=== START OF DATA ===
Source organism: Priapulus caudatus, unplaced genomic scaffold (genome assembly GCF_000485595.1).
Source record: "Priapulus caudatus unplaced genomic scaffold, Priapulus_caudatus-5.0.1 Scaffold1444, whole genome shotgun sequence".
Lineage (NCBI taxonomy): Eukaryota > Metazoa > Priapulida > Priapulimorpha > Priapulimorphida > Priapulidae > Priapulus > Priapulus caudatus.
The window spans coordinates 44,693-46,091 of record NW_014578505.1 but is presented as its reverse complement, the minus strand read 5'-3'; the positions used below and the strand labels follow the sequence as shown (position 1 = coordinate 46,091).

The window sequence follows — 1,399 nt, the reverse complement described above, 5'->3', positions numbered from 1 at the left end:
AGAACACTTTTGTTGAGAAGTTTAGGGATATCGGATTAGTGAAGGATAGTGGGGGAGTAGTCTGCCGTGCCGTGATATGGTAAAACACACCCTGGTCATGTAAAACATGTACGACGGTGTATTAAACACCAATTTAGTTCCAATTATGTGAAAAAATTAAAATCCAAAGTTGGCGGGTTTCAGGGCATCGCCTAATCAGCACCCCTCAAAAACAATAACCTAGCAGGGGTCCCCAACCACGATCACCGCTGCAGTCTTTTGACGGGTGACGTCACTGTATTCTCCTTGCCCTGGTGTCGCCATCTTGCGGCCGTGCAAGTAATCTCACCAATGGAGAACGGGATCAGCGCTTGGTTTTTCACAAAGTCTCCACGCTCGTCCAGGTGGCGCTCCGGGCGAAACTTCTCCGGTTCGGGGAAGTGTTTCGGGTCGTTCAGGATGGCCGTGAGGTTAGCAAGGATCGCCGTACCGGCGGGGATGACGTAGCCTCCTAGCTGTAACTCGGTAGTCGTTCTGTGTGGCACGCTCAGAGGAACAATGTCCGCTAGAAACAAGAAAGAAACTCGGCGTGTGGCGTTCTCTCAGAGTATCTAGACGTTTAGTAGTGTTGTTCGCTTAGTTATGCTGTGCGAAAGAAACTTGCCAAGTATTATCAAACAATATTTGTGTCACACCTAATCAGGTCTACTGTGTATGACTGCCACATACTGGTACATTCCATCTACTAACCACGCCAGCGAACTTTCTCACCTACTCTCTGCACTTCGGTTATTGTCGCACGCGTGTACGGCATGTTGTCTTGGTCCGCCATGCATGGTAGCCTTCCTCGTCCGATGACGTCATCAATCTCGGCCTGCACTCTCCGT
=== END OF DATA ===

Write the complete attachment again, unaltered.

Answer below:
Source organism: Priapulus caudatus, unplaced genomic scaffold (genome assembly GCF_000485595.1).
Source record: "Priapulus caudatus unplaced genomic scaffold, Priapulus_caudatus-5.0.1 Scaffold1444, whole genome shotgun sequence".
Lineage (NCBI taxonomy): Eukaryota > Metazoa > Priapulida > Priapulimorpha > Priapulimorphida > Priapulidae > Priapulus > Priapulus caudatus.
The window spans coordinates 44,693-46,091 of record NW_014578505.1 but is presented as its reverse complement, the minus strand read 5'-3'; the positions used below and the strand labels follow the sequence as shown (position 1 = coordinate 46,091).

The window sequence follows — 1,399 nt, the reverse complement described above, 5'->3', positions numbered from 1 at the left end:
AGAACACTTTTGTTGAGAAGTTTAGGGATATCGGATTAGTGAAGGATAGTGGGGGAGTAGTCTGCCGTGCCGTGATATGGTAAAACACACCCTGGTCATGTAAAACATGTACGACGGTGTATTAAACACCAATTTAGTTCCAATTATGTGAAAAAATTAAAATCCAAAGTTGGCGGGTTTCAGGGCATCGCCTAATCAGCACCCCTCAAAAACAATAACCTAGCAGGGGTCCCCAACCACGATCACCGCTGCAGTCTTTTGACGGGTGACGTCACTGTATTCTCCTTGCCCTGGTGTCGCCATCTTGCGGCCGTGCAAGTAATCTCACCAATGGAGAACGGGATCAGCGCTTGGTTTTTCACAAAGTCTCCACGCTCGTCCAGGTGGCGCTCCGGGCGAAACTTCTCCGGTTCGGGGAAGTGTTTCGGGTCGTTCAGGATGGCCGTGAGGTTAGCAAGGATCGCCGTACCGGCGGGGATGACGTAGCCTCCTAGCTGTAACTCGGTAGTCGTTCTGTGTGGCACGCTCAGAGGAACAATGTCCGCTAGAAACAAGAAAGAAACTCGGCGTGTGGCGTTCTCTCAGAGTATCTAGACGTTTAGTAGTGTTGTTCGCTTAGTTATGCTGTGCGAAAGAAACTTGCCAAGTATTATCAAACAATATTTGTGTCACACCTAATCAGGTCTACTGTGTATGACTGCCACATACTGGTACATTCCATCTACTAACCACGCCAGCGAACTTTCTCACCTACTCTCTGCACTTCGGTTATTGTCGCACGCGTGTACGGCATGTTGTCTTGGTCCGCCATGCATGGTAGCCTTCCTCGTCCGATGACGTCATCAATCTCGGCCTGCACTCTCCGT